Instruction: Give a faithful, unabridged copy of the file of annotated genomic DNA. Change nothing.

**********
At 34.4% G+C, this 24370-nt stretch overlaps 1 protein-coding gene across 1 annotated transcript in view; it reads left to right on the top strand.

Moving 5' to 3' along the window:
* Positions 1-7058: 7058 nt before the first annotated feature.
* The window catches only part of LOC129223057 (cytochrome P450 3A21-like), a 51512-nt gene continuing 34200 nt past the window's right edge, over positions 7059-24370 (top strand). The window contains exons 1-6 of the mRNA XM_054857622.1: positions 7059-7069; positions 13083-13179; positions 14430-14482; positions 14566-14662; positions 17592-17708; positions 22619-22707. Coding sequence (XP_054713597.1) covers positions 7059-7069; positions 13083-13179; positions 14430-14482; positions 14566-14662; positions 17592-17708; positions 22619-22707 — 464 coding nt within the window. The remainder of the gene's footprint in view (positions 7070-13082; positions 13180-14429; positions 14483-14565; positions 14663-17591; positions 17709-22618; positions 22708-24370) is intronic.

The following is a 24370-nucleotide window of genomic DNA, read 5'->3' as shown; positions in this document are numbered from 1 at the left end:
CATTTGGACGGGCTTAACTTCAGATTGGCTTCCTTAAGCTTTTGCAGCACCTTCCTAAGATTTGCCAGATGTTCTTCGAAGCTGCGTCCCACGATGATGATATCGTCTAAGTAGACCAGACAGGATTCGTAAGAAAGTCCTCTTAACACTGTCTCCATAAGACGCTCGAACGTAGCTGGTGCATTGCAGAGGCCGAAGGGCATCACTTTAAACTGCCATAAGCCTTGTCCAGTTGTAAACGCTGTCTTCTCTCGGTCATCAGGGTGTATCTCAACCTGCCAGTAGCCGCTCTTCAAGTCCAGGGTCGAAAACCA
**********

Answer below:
At 34.4% G+C, this 24370-nt stretch overlaps 1 protein-coding gene across 1 annotated transcript in view; it reads left to right on the top strand.

Moving 5' to 3' along the window:
* Positions 1-7058: 7058 nt before the first annotated feature.
* The window catches only part of LOC129223057 (cytochrome P450 3A21-like), a 51512-nt gene continuing 34200 nt past the window's right edge, over positions 7059-24370 (top strand). The window contains exons 1-6 of the mRNA XM_054857622.1: positions 7059-7069; positions 13083-13179; positions 14430-14482; positions 14566-14662; positions 17592-17708; positions 22619-22707. Coding sequence (XP_054713597.1) covers positions 7059-7069; positions 13083-13179; positions 14430-14482; positions 14566-14662; positions 17592-17708; positions 22619-22707 — 464 coding nt within the window. The remainder of the gene's footprint in view (positions 7070-13082; positions 13180-14429; positions 14483-14565; positions 14663-17591; positions 17709-22618; positions 22708-24370) is intronic.

The following is a 24370-nucleotide window of genomic DNA, read 5'->3' as shown; positions in this document are numbered from 1 at the left end:
CATTTGGACGGGCTTAACTTCAGATTGGCTTCCTTAAGCTTTTGCAGCACCTTCCTAAGATTTGCCAGATGTTCTTCGAAGCTGCGTCCCACGATGATGATATCGTCTAAGTAGACCAGACAGGATTCGTAAGAAAGTCCTCTTAACACTGTCTCCATAAGACGCTCGAACGTAGCTGGTGCATTGCAGAGGCCGAAGGGCATCACTTTAAACTGCCATAAGCCTTGTCCAGTTGTAAACGCTGTCTTCTCTCGGTCATCAGGGTGTATCTCAACCTGCCAGTAGCCGCTCTTCAAGTCCAGGGTCGAAAACCA